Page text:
But to find out more, FAC needed only examine the materials it was forwarding on behalf of Loomis. Civil Beat reviewed several cases in which it’s either clear or very likely the birth mother was arriving in the U.S. while pregnant.
“The birth mother very recently moved from the Marshall Islands to the United States,” Loomis wrote in a document forwarded by FAC executive director Courtney Lott to adoptive parents in early 2017. The Marshallese woman was due to give birth in Honolulu five days later.
In her letter, Loomis acknowledges “controversy” over U.S. adoptions involving women who travel to the U.S. from the Marshall Islands and then return home. This case, she wrote, was different because the biological parents planned to move permanently to the U.S. and did not come for the purposes of the adoption.
“However, there is always a risk that despite our due diligence and efforts to ensure a voluntary placement, Marshallese or United States officials may not agree with our interpretation of the law,” she wrote.
In fact, the head of the Marshall Islands agency that oversees international placements told Civil Beat last year that Marshallese law and the treaty between the U.S. and Marshall Islands clearly prohibit traveling for adoptions.
That’s true even if the birth parents plan to stay in the U.S. afterwards, said Claudia Lokeijak, director of the Central Adoption Authority.
Likewise, the U.S. State Department told Civil Beat last year that mothers planning to give up children for adoption cannot travel without a visa to the U.S., as other Marshallese citizens can, “regardless of whether they also intend to travel to the United States for additional, other purposes.”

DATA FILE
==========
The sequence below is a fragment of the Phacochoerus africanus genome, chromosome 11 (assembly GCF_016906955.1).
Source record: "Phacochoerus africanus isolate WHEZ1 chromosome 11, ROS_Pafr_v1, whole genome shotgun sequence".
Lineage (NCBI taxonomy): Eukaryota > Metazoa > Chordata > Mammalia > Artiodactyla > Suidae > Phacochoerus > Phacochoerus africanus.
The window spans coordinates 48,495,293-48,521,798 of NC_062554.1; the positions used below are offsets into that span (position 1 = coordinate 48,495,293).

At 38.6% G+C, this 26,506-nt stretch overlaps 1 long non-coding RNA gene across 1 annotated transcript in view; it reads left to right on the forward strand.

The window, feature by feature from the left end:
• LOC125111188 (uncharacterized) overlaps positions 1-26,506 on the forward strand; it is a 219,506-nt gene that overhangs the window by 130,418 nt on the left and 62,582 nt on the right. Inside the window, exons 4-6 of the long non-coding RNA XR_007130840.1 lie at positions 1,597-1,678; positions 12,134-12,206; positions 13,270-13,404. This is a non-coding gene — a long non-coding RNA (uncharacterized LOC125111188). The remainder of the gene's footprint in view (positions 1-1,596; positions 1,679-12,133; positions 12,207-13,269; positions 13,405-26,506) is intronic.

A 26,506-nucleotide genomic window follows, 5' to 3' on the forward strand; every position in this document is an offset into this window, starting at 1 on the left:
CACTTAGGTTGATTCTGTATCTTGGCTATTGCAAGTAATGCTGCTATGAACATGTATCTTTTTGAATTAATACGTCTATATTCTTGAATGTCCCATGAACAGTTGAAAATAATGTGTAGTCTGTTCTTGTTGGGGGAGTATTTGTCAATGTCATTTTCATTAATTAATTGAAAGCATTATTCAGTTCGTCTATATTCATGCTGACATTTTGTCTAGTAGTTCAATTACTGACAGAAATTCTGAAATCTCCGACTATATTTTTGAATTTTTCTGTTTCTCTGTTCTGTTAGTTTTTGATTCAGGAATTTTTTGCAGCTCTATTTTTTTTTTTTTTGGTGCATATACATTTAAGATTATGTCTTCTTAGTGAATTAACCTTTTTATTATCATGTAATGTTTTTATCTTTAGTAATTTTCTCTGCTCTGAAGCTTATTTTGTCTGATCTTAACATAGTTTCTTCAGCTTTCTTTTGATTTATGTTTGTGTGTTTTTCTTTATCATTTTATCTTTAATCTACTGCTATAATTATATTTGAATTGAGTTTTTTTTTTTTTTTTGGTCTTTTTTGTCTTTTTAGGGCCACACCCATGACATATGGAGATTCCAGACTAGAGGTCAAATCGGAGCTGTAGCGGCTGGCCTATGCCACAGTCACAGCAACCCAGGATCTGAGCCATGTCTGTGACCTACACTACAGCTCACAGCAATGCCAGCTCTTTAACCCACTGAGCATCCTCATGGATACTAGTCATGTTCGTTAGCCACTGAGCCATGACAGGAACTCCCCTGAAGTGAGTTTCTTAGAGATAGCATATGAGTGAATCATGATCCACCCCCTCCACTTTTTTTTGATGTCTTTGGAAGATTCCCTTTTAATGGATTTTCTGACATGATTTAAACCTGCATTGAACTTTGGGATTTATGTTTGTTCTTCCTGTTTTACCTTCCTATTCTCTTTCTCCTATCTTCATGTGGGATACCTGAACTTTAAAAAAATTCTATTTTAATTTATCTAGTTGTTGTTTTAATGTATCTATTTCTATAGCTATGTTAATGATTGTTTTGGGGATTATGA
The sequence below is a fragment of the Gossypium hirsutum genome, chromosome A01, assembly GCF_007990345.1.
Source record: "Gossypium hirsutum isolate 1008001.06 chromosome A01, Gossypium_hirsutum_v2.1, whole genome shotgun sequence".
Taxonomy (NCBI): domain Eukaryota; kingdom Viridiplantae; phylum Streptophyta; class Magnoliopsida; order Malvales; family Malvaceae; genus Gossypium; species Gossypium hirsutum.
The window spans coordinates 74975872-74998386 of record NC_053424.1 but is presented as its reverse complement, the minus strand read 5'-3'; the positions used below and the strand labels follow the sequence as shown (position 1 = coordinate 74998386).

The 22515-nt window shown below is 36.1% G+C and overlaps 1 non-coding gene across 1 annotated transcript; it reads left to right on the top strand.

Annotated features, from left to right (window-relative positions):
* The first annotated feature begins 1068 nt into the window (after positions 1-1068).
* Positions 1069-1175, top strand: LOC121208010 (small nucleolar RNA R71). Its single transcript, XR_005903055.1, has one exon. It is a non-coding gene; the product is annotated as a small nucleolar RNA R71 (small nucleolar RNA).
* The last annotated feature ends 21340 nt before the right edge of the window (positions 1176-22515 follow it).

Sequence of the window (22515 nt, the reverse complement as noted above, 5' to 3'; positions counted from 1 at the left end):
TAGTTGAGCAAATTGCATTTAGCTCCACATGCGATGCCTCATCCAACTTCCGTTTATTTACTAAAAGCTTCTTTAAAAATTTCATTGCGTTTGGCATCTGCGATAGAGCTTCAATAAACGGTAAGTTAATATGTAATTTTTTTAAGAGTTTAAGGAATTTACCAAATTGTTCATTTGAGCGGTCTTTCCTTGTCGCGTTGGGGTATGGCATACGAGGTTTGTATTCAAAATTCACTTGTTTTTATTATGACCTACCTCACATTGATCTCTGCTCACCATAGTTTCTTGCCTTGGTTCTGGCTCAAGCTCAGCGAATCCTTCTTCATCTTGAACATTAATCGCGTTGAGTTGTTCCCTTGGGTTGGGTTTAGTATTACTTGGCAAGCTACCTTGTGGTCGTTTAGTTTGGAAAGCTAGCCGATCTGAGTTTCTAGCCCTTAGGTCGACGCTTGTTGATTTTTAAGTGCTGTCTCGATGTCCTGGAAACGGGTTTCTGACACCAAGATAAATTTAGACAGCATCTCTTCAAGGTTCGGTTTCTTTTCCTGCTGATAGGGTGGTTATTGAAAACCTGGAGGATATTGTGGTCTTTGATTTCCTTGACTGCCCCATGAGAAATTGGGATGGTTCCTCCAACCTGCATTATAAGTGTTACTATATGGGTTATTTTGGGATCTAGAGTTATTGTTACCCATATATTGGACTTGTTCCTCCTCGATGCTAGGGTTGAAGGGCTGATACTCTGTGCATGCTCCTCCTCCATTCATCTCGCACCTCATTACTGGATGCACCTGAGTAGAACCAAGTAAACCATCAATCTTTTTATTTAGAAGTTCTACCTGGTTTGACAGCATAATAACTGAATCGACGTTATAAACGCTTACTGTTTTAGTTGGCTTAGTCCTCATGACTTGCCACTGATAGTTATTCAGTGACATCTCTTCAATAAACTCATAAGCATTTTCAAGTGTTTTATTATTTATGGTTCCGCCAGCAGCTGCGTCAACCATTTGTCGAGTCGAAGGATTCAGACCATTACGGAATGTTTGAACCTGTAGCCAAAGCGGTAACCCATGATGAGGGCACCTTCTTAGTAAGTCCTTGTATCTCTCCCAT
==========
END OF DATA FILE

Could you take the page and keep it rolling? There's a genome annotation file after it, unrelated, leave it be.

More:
FAC says it advocates for birth mothers being able to choose adoptive couples and for open adoptions. In a speech to the Family Research Council in Washington, D.C., in 2018, Courtney Lott decried the kinds of adoptions done from the 1950s to the ‘80s, when birth mothers had no idea where their children ended up.
“Along with that comes incredible grief,” she said.
In FAC adoptions, she said, “the mom chooses who she wants to parent her child.”
But in its story on Loomis in November, Civil Beat described one case in which the birth mother did not get that chance.
The adoptive parents put together a profile book, and were under the impression that the birth mother had looked through that before deciding on them. But the birth mother later disclosed that she had not seen the profile book — Loomis had made the decision for her.
Emory Lott said FAC normally transmits many adoptive family profiles to lawyers and agencies to show birth parents and did not have any reason to believe that Loomis was not doing so.
“If that was something we knew about we would absolutely stop that,” he said.
Loomis was one of several attorneys who were the subjects of a Civil Beat investigation, “Black Market Babies,” published last year. The series documented how the lawyers defied legal reforms meant to give the Marshall Islands government control over international adoptions.
The reforms were put in place nearly two decades ago after a surge of adoptions in which many Marshallese birth mothers, raised in a culture with a much different understanding of adoption, were not fully informed of what it would mean — that their children, for instance, would not return to them at the age of 18.
Another lawyer whose activities were documented in Civil Beat’s investigation, Paul Petersen, is facing federal and state charges in Utah, Arizona and Arkansas related to his Marshallese adoption business. He is also the elected assessor of Maricopa County, Arizona, although he is facing pressure to resign.
Yet another, Texas attorney Jody Hall, was forced to shutter her Marshallese adoption business after Civil Beat wrote about her activities. Sources recently told Civil Beat they have been contacted by the State Bar of Texas about her.
Our small newsroom believes wholeheartedly that news and information is a public service – not something to be hidden behind paywalls or diluted by ads. Your donations ensure that our reporting remains free and accessible to all communities, regardless of a person’s ability to pay. For a limited time become a Civil Beat donor and we’ll throw in a limited-edition Civil Beat t-shirt!